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Pair trading notebook

I experimented with pair trading as follows:

  • Filtered stock by sector (energy sector only)
  • Picked pairs that have a correlation of more than .95
  • Checked co-integration
  • Filtered by error correction model

I found 1 pair that could be traded out of 150 stocks. I check the out of sample performance and found that the relationship exists for maximum 20 days only. (In sample 90 days, out of sample, 35 days).

Anyone here used other techniques to find pairs? How was your out of sample spread? Does it hold?

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3 responses

Okay, I reduced the correlation threshold from 0.95 to 0.8 and found 54 pairs that can be traded and the out of sample performance of the first one is impressive.

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I have been unable to find consistent OOS results using cointegration. Those pairs that did hold up wound up being super lightly traded, and when backtesting with realistic quote/spread data, the mean-reversion disappeared.

That said, when I was still looking into this stuff (and I might one day go back to it), I found the correlation test totally useless, since some of the most promising pairs were those that had lagged correlations or none at all. Aaron Brown's advice on this topic was excellent:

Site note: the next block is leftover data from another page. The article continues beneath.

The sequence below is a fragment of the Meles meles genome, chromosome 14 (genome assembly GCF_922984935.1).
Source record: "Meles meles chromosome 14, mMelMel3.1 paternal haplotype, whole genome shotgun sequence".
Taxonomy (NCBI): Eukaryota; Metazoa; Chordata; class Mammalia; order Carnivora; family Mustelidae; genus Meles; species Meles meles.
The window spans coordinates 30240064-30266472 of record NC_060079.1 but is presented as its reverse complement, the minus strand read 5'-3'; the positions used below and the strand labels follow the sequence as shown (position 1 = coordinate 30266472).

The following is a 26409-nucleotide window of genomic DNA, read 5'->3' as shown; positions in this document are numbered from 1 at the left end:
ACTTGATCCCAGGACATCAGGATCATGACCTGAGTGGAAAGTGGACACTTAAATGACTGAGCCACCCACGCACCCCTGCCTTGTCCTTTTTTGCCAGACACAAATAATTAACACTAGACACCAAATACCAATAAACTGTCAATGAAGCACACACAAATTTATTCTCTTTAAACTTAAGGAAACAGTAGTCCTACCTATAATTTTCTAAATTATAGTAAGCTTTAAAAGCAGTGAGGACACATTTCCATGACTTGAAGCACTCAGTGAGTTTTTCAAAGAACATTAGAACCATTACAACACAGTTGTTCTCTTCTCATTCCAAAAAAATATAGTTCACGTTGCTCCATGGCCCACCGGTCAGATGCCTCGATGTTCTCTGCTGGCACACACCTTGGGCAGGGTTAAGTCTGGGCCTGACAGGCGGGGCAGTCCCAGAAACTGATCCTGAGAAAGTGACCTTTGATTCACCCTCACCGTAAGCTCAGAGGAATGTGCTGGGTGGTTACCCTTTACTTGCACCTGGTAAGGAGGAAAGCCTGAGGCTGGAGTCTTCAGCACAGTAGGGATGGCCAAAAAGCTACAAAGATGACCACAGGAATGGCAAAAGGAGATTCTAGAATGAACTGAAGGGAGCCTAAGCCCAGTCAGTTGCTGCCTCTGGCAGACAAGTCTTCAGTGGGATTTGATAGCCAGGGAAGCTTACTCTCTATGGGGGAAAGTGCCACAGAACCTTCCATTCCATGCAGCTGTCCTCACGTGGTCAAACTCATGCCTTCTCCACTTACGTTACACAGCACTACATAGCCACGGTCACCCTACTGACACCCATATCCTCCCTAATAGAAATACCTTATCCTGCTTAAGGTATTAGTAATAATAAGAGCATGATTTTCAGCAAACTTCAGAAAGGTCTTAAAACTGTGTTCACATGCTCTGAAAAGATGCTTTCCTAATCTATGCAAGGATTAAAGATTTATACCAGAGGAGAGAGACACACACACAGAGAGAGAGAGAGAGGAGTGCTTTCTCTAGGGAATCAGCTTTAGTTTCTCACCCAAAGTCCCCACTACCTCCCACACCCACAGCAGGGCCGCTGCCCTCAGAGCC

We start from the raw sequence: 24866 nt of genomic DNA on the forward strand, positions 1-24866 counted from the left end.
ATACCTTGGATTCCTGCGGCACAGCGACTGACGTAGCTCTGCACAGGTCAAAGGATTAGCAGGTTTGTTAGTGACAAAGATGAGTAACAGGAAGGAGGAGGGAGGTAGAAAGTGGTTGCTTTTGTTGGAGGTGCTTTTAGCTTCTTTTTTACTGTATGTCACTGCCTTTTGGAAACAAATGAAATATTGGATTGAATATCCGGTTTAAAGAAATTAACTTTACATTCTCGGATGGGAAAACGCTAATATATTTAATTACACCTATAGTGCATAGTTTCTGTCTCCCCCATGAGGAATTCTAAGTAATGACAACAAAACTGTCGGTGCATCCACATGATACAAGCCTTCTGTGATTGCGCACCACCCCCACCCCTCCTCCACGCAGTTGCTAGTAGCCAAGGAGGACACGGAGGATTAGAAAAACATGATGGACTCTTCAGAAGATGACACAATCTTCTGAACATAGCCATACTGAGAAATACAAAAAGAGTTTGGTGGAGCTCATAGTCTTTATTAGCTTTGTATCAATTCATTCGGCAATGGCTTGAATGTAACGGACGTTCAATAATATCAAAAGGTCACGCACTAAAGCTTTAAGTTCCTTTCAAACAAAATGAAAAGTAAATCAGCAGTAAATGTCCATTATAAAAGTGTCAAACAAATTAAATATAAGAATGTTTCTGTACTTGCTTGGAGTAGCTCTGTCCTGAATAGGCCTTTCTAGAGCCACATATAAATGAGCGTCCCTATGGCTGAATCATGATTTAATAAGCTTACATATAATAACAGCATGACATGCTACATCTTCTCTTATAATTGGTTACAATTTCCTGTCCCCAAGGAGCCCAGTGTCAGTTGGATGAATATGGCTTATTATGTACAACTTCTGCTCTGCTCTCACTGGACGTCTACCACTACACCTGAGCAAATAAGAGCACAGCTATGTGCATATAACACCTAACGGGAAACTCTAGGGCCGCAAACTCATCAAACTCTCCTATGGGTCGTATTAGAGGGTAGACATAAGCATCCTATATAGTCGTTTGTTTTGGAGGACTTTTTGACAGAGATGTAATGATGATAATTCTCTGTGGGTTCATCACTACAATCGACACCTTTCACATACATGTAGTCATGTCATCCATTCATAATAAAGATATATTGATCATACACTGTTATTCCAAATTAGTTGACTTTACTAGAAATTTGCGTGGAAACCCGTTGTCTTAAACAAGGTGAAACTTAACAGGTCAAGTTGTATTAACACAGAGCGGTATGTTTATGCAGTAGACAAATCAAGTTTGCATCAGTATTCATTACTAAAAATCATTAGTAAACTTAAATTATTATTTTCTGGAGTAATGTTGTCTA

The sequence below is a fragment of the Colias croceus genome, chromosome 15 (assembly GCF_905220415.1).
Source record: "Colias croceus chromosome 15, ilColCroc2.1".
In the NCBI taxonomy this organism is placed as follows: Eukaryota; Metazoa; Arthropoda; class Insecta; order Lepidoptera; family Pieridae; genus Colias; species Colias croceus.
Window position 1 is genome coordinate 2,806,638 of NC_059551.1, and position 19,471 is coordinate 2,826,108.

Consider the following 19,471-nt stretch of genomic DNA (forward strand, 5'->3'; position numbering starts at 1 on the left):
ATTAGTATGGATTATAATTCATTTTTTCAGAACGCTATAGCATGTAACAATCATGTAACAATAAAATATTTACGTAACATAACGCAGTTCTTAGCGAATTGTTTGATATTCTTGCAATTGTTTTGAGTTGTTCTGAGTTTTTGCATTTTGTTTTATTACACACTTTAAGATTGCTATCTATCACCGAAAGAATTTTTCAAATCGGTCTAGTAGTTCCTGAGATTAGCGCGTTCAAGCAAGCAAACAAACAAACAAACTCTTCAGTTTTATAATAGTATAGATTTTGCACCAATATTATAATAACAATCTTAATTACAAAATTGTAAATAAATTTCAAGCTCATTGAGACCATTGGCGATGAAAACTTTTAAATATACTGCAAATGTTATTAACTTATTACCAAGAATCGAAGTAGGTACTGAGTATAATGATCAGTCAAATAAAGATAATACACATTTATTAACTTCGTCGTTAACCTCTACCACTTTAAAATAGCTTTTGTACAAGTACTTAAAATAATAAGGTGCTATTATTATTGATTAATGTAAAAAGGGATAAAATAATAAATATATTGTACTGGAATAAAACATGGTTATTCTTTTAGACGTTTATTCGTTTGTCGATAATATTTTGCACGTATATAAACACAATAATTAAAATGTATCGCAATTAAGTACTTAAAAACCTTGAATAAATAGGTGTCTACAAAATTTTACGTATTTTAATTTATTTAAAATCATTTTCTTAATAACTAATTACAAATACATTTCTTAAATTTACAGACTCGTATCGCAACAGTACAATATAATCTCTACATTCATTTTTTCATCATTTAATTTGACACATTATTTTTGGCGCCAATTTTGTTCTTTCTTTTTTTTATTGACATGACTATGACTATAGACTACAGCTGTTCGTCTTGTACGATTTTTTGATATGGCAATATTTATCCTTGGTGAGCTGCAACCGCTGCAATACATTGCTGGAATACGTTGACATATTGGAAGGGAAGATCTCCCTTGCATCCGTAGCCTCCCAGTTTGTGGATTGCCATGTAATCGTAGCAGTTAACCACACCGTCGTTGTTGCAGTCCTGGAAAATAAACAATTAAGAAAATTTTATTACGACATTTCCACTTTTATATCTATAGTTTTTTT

To quote:

Look at the pairs, concentrating on the ones that seem somewhat related but not completely obvious. Don't just ask why they appear cointegrated, also ask why they deviate in the short term. Ultimately you need both forces to be strong for a robust pairs trade. Also, don't just look at times the relation worked (deviation/correction) but at times when it didn't. Most of the time you'll conclude that either the apparent cointegration or apparent deviations were random noise, discrete events not likely to be repeated or unexplainable.

Thanks for this pravin. So informative.
So is this also backtested in the code?